Beliefnet
Your Morning Cup of Inspiration

Having been a desert and city dweller for the last two decades, I haven’t had much of a chance to garden before.  However, now that my husband and I are living in the suburbs with a lawn, yard and woods (!), I’ve been enjoying “decorating” in nature this year.  One of the most interesting aspects of gardening is deadheading.  It is an awful sounding term that describes when you pluck off old flowers so that new ones have the chance to grow.  If you don’t regularly deadhead your flowers, your plants still will live, and they will look OK.  However, if you consistently remove all the old flowers, your plants will grow exponentially.  They will create more and more flowers and will look simply gorgeous.

Just like we need to deadhead our flowers to bring out their greatest beauty, we need to prune ourselves regularly to become our best.  One way we do that is by eliminating approaches to life that are no longer serving us.  For example, a couple of years ago, my daughter went through a period during which she decided to “test the boundaries.”  Testing boundaries is a nice way of saying that there was a lot of back talking and arguing.  The easiest thing I could have done would have been to continue to be the laid back mom and ignore the bad behavior.  But the easy way out as a parent typically doesn’t serve our children.  Instead I had to prune off the idea that I could properly parent and remain my former easy-going self.  Instead, I had to become a stricter parent.  I didn’t enjoy it, but because I gave up my old ways for new ones, my daughter now is developing into a hard-working, disciplined young woman who is a lot of fun to be around.

We sometimes also need to deadhead the parts of our personalities that don’t serve us.  Some of those parts probably have never served us.  For instance, I have a “slow boil” temperament.  I’ll tolerate poor behavior for quite a while and simmer with irritation.  Then, without a lot of warning, I’ll hit a boil and lose my temper.  It isn’t a good approach to human relationships.  That is a part of my personality that I am trying to prune.  There are all kinds of personality traits that each of us could deadhead and replace with new and better blooms. We can replace anger with patience, judgement with compassion, hopelessness with a positive outlook.  The list goes on and on.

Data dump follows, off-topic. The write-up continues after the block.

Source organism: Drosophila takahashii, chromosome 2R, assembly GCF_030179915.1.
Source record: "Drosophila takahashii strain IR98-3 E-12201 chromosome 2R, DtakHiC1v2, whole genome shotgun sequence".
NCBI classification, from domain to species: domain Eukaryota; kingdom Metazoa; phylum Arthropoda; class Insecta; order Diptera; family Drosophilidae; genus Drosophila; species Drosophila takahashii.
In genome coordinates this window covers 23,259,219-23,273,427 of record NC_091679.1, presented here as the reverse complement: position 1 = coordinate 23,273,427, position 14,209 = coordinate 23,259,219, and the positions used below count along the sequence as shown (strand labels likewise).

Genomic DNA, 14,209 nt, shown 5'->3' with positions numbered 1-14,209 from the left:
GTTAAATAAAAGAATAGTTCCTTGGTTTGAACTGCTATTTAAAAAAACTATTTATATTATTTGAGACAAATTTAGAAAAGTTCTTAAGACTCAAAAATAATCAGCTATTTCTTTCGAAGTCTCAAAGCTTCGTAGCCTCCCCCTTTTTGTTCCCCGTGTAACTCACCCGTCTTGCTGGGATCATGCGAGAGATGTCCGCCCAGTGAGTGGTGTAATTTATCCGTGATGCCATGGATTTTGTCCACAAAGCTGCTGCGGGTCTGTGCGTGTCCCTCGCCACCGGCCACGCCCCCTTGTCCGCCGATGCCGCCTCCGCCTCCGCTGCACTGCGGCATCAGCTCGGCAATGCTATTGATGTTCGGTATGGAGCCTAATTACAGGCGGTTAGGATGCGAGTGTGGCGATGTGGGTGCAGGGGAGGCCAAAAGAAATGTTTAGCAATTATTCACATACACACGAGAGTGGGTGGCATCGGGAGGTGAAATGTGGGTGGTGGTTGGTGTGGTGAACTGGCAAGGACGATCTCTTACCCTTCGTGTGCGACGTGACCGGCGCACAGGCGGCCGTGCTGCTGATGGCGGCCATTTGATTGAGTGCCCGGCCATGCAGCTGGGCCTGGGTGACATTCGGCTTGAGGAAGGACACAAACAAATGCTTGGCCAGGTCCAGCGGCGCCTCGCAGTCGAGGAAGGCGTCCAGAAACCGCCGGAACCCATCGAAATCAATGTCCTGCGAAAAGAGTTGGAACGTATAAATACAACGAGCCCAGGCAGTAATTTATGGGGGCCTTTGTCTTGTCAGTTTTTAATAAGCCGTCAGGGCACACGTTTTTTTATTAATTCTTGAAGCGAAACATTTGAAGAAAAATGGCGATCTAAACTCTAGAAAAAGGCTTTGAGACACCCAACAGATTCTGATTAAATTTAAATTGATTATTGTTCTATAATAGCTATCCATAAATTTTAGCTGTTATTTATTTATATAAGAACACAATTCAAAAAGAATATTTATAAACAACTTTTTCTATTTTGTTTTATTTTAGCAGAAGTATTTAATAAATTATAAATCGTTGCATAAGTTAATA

The most difficult part of deadheading in life is when we have to eliminate those people in our lives who continually hurt us.  That is hard.  Human relationships are difficult to sever.   Sometimes we can completely end those relationships, but at other times the best we can do is to distance ourselves from certain people.  The most important thing that we can do when pruning relationships is to avoid the instinct to feel guilty.  While some people intentionally treat us poorly, others simply do not have the skills to be in healthy relationships.  Either way, it doesn’t serve them (or us) to remain connected to them.  Some people only learn that their behavior needs to change when the people in their lives no longer want to interact with them.

I used to think that the pruning process was something that we worked on as teenagers.  I believed that by the time we became fully formed adults, our personal pruning had ended.  However, life experience has taught me that nothing could be farther from the truth.  I am 46-years-old, and I continue to deadhead in all areas of my life.  Like my flowers, I could survive and be an “OK” person, if I remained unchanged.  However, if I really want to bloom and become the individual that God created me to be, then I must continually prune and refine myself as a person.  My only hope is that at the end of my life, I will have deadheaded enough to finally become the kind of person that God hoped to create.

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